All three GTA remasters have made some noticeable improvements to gunplay and controls to bring them in line with modern experiences, but they’re not entirely consistent about it. For instance, there’s no lock on for melee weapon in either GTA 3 or Vice City. That feels like a very basic improvement that the remasters should have had.
NO MOTORCYCLES (GTA 3)
This omission, frankly, is more understandable, because adding in entirely new vehicles is something you’d expect to see in a remake rather than a remaster. Even so, it’s still a bit of a bummer that there are no motorcycles or two wheelers of any sort in the GTA 3 remaster. Driving a bike off a ramp for a sick stunt jump is, of course, one of the most enjoyable things you can do in any GTA game.
FALLING THROUGH THE WORLD
The original GTA trilogy games were pretty buggy, which wasn’t uncommon for open world games at the time (or even now, to be honest), and a lot of those bugs have stuck around in the remasters as well. For instance, do you remember all of those times when you would randomly start falling through the world and keep endlessly falling? Well, that can still happen in the remasters. On the one hand, it’s undeniably nostalgic. On the other, it’s the mother of all glitches, so why it wasn’t fixed is beyond us.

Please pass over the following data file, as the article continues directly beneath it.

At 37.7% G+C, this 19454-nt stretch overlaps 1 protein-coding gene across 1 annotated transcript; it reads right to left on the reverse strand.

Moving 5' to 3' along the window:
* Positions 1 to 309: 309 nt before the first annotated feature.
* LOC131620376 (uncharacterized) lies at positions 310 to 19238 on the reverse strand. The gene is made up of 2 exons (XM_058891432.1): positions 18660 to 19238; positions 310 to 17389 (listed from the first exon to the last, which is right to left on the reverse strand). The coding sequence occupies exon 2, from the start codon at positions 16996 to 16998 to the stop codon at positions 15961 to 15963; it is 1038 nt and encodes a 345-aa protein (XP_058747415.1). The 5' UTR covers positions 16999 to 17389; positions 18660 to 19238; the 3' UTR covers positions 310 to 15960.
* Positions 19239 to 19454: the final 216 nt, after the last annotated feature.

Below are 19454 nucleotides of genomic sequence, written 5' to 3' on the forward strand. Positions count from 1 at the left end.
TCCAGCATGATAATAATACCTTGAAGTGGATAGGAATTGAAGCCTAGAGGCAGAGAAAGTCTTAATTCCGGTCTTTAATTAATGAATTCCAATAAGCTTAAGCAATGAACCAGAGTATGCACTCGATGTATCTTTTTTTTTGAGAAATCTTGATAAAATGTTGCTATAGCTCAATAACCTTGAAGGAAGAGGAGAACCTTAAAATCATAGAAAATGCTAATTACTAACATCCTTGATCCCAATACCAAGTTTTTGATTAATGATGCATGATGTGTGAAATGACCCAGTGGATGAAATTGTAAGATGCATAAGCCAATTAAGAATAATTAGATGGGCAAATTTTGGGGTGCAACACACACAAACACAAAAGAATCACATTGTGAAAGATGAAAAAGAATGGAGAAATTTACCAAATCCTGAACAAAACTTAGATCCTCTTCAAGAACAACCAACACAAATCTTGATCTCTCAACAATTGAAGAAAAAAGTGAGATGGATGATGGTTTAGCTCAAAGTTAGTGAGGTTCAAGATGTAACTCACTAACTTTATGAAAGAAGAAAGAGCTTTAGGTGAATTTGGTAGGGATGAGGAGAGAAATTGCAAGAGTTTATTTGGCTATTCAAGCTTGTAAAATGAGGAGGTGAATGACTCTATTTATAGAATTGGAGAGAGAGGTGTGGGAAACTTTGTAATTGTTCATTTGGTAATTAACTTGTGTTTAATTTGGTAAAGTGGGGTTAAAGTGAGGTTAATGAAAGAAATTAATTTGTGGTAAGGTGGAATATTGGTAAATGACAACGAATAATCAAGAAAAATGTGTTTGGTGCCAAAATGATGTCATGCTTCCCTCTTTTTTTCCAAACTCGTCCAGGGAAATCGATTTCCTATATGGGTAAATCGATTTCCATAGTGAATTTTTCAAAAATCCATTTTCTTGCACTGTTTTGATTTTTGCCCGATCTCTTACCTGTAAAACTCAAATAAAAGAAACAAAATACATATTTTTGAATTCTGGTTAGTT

The GTA remasters were also expected to make some improvements to physics in several areas, and while there are a few such improvements in the three games, there are also plenty of noticeable examples where no such fixes have been made. For instance, if you drive a car over a fire hydrant and park right above it, you’ll see a jet of water shooting right through your car, just like in the originals.
SHOOTING OUT TIRES (GTA 3)
Shooting out tires has become something of a staple in GTA games over the years (or all open world games with cars, actually), but that was not, of course, something that you could do in the original GTA 3. Sadly, you still can’t do that in the remaster. It feels like a very basic improvement that should have made it in, which makes its omission more than a little disappointing.